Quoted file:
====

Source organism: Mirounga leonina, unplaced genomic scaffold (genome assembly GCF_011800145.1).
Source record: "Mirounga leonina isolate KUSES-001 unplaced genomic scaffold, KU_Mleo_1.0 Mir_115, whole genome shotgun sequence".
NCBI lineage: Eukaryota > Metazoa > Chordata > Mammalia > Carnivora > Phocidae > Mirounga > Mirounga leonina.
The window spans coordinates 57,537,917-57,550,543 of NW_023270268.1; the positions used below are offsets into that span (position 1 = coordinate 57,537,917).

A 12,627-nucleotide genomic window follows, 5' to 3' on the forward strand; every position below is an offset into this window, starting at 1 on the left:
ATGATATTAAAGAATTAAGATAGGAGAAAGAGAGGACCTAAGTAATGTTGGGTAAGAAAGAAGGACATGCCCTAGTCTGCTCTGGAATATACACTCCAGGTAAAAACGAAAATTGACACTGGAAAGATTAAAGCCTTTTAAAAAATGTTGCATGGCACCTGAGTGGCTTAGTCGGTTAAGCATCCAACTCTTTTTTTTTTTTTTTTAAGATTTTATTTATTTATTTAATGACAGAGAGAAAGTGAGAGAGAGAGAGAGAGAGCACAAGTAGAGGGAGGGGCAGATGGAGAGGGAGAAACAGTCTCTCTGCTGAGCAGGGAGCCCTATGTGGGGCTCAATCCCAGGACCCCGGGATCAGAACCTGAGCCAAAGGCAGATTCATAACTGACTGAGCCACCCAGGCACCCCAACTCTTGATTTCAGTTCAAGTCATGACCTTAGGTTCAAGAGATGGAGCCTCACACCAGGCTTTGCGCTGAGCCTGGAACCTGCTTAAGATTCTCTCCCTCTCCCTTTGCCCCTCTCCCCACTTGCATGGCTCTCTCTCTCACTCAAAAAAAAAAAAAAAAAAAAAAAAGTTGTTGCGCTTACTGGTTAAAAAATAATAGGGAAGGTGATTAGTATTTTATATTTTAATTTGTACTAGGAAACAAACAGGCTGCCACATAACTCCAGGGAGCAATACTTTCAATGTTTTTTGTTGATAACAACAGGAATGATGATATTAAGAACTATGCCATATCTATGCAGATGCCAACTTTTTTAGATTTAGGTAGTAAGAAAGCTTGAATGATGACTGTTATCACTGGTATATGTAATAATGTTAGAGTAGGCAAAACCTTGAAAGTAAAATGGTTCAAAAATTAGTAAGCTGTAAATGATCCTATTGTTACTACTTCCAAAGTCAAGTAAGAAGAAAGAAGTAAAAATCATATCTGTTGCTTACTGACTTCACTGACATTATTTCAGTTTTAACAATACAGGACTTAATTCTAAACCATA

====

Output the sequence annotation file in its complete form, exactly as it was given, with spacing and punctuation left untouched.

Source organism: Mirounga leonina, unplaced genomic scaffold (genome assembly GCF_011800145.1).
Source record: "Mirounga leonina isolate KUSES-001 unplaced genomic scaffold, KU_Mleo_1.0 Mir_115, whole genome shotgun sequence".
NCBI lineage: Eukaryota > Metazoa > Chordata > Mammalia > Carnivora > Phocidae > Mirounga > Mirounga leonina.
The window spans coordinates 57,537,917-57,550,543 of NW_023270268.1; the positions used below are offsets into that span (position 1 = coordinate 57,537,917).

A 12,627-nucleotide genomic window follows, 5' to 3' on the forward strand; every position below is an offset into this window, starting at 1 on the left:
ATGATATTAAAGAATTAAGATAGGAGAAAGAGAGGACCTAAGTAATGTTGGGTAAGAAAGAAGGACATGCCCTAGTCTGCTCTGGAATATACACTCCAGGTAAAAACGAAAATTGACACTGGAAAGATTAAAGCCTTTTAAAAAATGTTGCATGGCACCTGAGTGGCTTAGTCGGTTAAGCATCCAACTCTTTTTTTTTTTTTTTTAAGATTTTATTTATTTATTTAATGACAGAGAGAAAGTGAGAGAGAGAGAGAGAGAGCACAAGTAGAGGGAGGGGCAGATGGAGAGGGAGAAACAGTCTCTCTGCTGAGCAGGGAGCCCTATGTGGGGCTCAATCCCAGGACCCCGGGATCAGAACCTGAGCCAAAGGCAGATTCATAACTGACTGAGCCACCCAGGCACCCCAACTCTTGATTTCAGTTCAAGTCATGACCTTAGGTTCAAGAGATGGAGCCTCACACCAGGCTTTGCGCTGAGCCTGGAACCTGCTTAAGATTCTCTCCCTCTCCCTTTGCCCCTCTCCCCACTTGCATGGCTCTCTCTCTCACTCAAAAAAAAAAAAAAAAAAAAAAAAGTTGTTGCGCTTACTGGTTAAAAAATAATAGGGAAGGTGATTAGTATTTTATATTTTAATTTGTACTAGGAAACAAACAGGCTGCCACATAACTCCAGGGAGCAATACTTTCAATGTTTTTTGTTGATAACAACAGGAATGATGATATTAAGAACTATGCCATATCTATGCAGATGCCAACTTTTTTAGATTTAGGTAGTAAGAAAGCTTGAATGATGACTGTTATCACTGGTATATGTAATAATGTTAGAGTAGGCAAAACCTTGAAAGTAAAATGGTTCAAAAATTAGTAAGCTGTAAATGATCCTATTGTTACTACTTCCAAAGTCAAGTAAGAAGAAAGAAGTAAAAATCATATCTGTTGCTTACTGACTTCACTGACATTATTTCAGTTTTAACAATACAGGACTTAATTCTAAACCATA